A couple of weeks ago I visited Prescott Arizona to help my younger brother recover from a knee operation. It was not serious, but it did lay him up for several days. While in Prescott, I had a chance to visit a place in Arizona I had always wanted to visit, Watson Lake and the Granite Dells. In Arizona Highway and in other places, I had often seen images of the area with is stark rock formations and its small lake reservoir. Being approximately 13 miles away, it was easy for me to slip away the first thing in the morning for couple of hours and later in the week for an evening visit.
Arizona, and the other states in the Southwest, have such unique geographical features. The Granite Dells consists of exposed bedrock and represent large boulders that have eroded into an unusual lumpy, rippled appearance. “The precambrian Dells’ granite has been dated at 1.4 billion years old. Its pluton was intruded at a depth of around one or two miles (1.6 to 3.2 km). These cover rocks have since been eroded away. Weathering along joints produced the rounded boulders and other unusual rock formations that characterize the Granite Dells. This process is called spheroidal weathering, and is common in granitic terrains.”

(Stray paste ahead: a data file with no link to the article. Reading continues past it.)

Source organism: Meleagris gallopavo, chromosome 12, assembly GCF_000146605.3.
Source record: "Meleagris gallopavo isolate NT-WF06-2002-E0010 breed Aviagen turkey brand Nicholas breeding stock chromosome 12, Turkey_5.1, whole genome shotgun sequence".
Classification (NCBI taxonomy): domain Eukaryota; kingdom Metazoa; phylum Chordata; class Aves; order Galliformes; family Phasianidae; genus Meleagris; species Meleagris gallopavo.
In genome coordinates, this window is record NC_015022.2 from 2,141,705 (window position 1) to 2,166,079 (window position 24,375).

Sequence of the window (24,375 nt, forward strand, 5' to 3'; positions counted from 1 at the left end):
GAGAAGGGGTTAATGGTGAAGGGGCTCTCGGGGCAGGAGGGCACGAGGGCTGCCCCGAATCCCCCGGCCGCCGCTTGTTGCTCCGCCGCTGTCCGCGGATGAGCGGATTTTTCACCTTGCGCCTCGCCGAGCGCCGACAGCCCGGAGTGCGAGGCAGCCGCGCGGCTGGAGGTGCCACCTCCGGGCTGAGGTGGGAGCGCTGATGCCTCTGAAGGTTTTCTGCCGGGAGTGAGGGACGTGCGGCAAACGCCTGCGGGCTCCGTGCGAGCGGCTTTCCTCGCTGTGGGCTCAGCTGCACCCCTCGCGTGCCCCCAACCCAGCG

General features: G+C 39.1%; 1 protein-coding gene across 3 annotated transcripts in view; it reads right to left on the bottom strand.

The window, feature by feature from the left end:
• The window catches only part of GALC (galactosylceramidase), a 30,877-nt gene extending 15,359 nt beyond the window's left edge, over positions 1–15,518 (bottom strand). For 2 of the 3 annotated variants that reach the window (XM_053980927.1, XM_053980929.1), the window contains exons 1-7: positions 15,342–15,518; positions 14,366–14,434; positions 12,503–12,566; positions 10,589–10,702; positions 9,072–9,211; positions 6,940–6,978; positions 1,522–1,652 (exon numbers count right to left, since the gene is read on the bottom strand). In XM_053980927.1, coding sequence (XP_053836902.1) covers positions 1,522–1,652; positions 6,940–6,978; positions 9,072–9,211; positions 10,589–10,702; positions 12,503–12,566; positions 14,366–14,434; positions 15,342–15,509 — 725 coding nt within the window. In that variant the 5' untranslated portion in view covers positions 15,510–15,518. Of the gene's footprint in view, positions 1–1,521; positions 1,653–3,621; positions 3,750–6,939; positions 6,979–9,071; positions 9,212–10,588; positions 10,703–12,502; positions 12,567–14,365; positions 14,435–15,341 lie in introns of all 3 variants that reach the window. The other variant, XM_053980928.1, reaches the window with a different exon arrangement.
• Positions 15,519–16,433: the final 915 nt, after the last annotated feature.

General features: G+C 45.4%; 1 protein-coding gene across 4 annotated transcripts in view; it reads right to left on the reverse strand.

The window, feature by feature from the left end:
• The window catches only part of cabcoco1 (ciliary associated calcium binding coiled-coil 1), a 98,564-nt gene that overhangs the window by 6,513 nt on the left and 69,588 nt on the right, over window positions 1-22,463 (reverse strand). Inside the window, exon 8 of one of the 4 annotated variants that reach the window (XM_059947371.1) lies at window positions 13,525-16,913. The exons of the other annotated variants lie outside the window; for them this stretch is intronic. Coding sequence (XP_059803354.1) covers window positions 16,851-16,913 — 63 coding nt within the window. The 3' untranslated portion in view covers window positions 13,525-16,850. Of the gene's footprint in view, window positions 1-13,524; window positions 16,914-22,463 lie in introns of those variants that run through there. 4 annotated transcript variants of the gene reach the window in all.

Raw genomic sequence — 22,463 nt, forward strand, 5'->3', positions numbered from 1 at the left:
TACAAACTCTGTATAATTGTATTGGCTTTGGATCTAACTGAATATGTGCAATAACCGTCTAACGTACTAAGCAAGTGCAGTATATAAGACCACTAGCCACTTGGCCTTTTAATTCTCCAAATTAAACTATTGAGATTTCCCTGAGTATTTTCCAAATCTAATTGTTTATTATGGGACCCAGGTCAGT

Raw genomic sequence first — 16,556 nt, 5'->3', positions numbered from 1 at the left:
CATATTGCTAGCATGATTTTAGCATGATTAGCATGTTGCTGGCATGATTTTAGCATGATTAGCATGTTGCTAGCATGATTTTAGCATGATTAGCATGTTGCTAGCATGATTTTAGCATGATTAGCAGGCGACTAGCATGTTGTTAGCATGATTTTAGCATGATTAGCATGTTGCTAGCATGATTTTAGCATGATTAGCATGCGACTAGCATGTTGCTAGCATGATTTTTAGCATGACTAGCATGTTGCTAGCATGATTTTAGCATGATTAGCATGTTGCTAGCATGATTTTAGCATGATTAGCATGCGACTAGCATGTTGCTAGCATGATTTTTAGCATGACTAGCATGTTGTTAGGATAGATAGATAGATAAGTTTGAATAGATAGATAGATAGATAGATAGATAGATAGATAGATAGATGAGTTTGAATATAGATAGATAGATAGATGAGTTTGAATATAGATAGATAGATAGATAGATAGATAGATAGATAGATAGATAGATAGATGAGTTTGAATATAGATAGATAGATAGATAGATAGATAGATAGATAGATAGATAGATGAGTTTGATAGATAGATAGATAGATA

I do want to comment on how surprisingly cold it was on a couple of these mornings. I was reasonably prepared for the cold, but boy was it penetrating..